Winter break is approaching, which means there will be an increase of bored kids with free time, not within their usual, daily classroom setting. Bored, free time, could mean kids looking for mischief. Predictably, these kids usually roam about the commonplace stomping grounds of their school campus. And a vacant school gives impetuous children the opportune moment to commit graffiti and vandalism. Unfortunately, during winter break school districts tend to see an influx in school-ground graffiti, as experienced last January in 2017.
Graffiti at schools yields budget problems for the school district. Immanently, the school must first pay for the cleanup quickly. For failure to execute a complete removal of the markings leads to the risk of more painted writings, and more vandalism means heavier cleanups and higher school spending. In addition, markings on the school campus are an eyesore and bring down the value of the school, as these signals are associated with gang activity. Sadly, this problem can beget a diminishing attendance and less funding for the school.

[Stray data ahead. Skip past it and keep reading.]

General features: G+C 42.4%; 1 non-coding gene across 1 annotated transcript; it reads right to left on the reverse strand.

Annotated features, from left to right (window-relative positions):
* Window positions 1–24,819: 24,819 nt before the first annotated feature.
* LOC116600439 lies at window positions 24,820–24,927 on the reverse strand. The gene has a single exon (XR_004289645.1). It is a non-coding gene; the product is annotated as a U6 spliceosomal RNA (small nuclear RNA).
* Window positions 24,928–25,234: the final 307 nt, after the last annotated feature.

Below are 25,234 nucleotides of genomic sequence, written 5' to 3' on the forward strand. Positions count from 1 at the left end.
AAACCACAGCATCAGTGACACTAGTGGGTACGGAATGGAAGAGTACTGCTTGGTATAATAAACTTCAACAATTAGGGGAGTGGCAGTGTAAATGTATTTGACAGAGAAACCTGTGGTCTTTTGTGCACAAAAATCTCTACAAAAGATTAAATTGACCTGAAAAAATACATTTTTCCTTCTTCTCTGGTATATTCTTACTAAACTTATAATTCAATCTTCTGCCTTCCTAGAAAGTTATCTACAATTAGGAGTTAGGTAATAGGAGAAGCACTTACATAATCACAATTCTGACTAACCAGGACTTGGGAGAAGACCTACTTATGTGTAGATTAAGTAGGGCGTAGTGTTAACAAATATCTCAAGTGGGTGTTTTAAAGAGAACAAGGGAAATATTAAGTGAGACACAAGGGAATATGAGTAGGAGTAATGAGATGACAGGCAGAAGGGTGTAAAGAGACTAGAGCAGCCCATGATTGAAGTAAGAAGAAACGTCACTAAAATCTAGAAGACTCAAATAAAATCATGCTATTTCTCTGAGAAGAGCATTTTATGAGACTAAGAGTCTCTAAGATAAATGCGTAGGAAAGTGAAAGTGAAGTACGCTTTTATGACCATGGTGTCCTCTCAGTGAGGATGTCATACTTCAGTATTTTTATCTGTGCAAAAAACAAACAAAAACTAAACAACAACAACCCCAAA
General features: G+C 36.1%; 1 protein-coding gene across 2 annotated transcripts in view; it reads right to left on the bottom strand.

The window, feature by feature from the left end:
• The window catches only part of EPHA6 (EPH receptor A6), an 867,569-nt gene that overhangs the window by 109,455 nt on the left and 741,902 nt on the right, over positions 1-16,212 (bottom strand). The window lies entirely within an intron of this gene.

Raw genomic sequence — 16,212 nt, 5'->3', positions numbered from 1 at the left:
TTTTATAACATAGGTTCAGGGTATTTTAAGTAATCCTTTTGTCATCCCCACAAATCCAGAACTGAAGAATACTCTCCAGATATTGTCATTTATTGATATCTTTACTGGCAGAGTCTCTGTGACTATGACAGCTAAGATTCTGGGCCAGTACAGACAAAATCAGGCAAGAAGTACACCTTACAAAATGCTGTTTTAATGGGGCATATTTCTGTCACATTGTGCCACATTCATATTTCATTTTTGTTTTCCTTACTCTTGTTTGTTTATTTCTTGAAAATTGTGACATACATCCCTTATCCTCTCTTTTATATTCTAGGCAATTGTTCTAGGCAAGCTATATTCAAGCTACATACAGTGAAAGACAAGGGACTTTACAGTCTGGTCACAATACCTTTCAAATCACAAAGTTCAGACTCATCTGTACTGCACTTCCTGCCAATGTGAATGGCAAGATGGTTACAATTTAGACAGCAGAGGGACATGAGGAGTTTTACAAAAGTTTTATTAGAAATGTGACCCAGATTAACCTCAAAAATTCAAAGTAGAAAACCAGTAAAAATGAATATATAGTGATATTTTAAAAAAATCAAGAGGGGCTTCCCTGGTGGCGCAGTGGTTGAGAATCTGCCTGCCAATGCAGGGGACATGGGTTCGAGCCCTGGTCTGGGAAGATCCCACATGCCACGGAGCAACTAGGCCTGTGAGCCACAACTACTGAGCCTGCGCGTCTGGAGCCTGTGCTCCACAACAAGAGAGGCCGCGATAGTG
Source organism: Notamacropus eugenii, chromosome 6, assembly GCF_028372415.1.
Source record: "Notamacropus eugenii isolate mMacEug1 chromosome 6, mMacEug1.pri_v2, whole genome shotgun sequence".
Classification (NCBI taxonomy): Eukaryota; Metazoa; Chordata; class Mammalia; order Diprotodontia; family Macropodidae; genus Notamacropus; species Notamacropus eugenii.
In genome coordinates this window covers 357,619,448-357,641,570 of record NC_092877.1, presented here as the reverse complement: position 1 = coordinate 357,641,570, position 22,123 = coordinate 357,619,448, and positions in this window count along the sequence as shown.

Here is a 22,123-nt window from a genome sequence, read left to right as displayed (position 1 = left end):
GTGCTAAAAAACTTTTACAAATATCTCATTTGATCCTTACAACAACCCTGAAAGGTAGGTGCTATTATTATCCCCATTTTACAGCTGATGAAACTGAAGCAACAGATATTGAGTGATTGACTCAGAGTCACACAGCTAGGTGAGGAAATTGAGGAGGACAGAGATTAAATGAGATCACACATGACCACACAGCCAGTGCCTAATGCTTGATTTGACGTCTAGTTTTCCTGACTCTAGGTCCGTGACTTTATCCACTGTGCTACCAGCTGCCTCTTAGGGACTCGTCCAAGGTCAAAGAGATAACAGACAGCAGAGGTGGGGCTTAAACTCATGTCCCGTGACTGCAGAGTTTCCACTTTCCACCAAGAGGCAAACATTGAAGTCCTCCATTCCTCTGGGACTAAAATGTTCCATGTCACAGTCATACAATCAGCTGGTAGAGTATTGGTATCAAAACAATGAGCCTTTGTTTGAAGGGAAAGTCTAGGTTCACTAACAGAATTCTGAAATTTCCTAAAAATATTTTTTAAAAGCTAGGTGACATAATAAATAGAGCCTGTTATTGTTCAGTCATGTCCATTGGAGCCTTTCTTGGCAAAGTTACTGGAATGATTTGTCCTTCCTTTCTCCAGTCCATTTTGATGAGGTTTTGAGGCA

When schools become deficient in funding, it becomes an entirely new, inexorable concern. The students are the backbone of society, and when they aren’t provided an environment worth fighting for, society falls apart. Not to mention the snow-balling effect that evolves when graffiti and vandalism are strewn about a school’s grounds.
Students are influenced strongly by the peers within their environment, and when their environment spells trouble, kids absorb this behavior like a sponge. Some children will respond with anger using rebound graffiti targeting the school. Other children will respond with curiosity adventuring with their first markings on the unattended school. This environment influences the next generations in ways one cannot even imagine.
When it comes to school-ground vandalism, prevention is the number one penny saver. There is too much at stake to risk all the consequences that follow a single act of graffiti. In every instance, especially when it comes to deterring graffiti and vandalism, it is best to not make a mistake when you can avoid it. This holiday break, measure twice and cut once.